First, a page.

On Pricing and the App Store
As we wrap up our 2009 Buyers’ Guide and look back on three months spent reviewing hundreds of applications, I’ve been pondering the ways in which Apple has changed the game in the mobile applications market.
As some of our readers will know, I’m a very long-time PDA user, going back to the days when Palm was owned by U.S. Robotics. The device was actually called the “Pilot 1000” and had a whopping 128 KB of RAM—yes, that’s “KB” as in “KILObytes.” I bought my first Pilot 1000 for what it could actually do by itself, and only later discovered the fact that I could add more applications onto the device. Well, the result of that was that I quickly needed to upgrade to the 512KB model Pilot 5000, as I was pretty much hooked on the idea of third-party applications that expanded what my little pocket-sized friend could do.
Over the years, as the world of PDAs expanded and other vendors such as Microsoft entered the market, an entire ecosystem built around third-party PDA apps sprung up, with thousands of third-party developers focused on PDA applications, and numerous sites like Palmgear.com and Handango specializing in nothing more than providing store-fronts for these types of apps.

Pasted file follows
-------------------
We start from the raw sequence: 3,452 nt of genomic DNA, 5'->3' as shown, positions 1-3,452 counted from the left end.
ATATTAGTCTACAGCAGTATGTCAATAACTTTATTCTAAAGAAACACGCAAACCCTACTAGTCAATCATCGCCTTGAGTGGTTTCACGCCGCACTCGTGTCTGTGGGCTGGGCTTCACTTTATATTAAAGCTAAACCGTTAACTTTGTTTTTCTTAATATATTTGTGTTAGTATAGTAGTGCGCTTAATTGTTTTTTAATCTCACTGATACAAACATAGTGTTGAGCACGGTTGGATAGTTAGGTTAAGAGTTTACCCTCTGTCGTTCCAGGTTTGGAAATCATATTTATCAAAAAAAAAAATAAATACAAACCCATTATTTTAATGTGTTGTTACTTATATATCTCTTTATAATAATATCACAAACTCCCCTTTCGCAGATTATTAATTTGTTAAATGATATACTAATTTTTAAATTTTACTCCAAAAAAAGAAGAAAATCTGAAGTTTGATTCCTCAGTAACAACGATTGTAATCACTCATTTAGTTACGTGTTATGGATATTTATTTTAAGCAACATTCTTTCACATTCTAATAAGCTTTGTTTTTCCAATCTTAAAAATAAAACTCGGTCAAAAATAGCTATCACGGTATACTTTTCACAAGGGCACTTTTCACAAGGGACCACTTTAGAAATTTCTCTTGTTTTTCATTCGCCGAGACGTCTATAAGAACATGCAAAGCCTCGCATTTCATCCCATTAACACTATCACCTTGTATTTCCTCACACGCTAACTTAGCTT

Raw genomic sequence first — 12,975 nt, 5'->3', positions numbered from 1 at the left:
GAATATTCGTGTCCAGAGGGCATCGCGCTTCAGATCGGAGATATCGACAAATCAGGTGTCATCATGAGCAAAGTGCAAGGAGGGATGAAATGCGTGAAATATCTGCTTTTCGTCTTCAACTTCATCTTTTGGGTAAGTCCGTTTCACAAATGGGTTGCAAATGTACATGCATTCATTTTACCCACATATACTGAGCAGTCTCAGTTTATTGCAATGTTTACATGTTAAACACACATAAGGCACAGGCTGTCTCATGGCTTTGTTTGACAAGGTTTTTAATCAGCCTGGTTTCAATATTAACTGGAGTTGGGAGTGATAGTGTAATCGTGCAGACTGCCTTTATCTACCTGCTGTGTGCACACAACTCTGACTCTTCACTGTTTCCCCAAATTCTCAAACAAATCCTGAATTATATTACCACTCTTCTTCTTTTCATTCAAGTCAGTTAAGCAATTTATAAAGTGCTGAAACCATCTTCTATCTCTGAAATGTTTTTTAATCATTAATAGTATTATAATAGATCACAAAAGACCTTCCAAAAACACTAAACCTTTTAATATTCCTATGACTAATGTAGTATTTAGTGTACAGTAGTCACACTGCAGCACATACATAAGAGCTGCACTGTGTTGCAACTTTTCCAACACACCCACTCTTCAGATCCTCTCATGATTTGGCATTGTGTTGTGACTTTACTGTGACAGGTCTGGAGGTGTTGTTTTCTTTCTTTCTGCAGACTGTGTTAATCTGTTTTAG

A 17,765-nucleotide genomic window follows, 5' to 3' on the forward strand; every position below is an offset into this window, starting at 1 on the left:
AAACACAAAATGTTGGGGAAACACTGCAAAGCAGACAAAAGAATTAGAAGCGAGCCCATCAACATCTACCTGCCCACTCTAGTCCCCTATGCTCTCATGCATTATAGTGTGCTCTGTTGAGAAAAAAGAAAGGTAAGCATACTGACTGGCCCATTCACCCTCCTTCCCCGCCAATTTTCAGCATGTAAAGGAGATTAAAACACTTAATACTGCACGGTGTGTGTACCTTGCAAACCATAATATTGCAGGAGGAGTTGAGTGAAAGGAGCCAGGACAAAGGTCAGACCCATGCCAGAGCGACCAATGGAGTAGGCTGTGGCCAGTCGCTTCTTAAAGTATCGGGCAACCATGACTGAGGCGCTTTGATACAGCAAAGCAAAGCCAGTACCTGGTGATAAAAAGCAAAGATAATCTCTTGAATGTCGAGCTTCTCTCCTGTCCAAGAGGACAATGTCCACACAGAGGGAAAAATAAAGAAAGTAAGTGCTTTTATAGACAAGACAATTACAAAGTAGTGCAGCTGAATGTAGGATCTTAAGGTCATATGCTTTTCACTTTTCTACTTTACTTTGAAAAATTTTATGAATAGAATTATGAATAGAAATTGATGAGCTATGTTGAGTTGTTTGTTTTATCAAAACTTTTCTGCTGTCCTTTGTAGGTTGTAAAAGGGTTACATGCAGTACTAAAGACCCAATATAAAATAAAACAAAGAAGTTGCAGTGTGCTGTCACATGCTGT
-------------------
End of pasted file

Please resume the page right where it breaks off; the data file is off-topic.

Thus, I watched with some interest last spring as Apple announced their concept of an iTunes App Store. On the one hand, the idea of buying a PDA application online was nothing particularly novel. However, as with most things that Apple does, the approach was just different enough to be intriguing. The business model was quite simple: developers would only be able to sell their applications through the iTunes App Store, and Apple would take a 30% cut of revenues. In return, however, Apple would handle all of the order processing and digital store front, collecting the money and simply handing the developers a check every so often.
Other than the prohibition on selling applications through any other channel, this wasn’t really that different from what Handango and other sites like it had been doing for several years. However, a funny thing happened on the way to the App Store: the average price of applications dropped dramatically.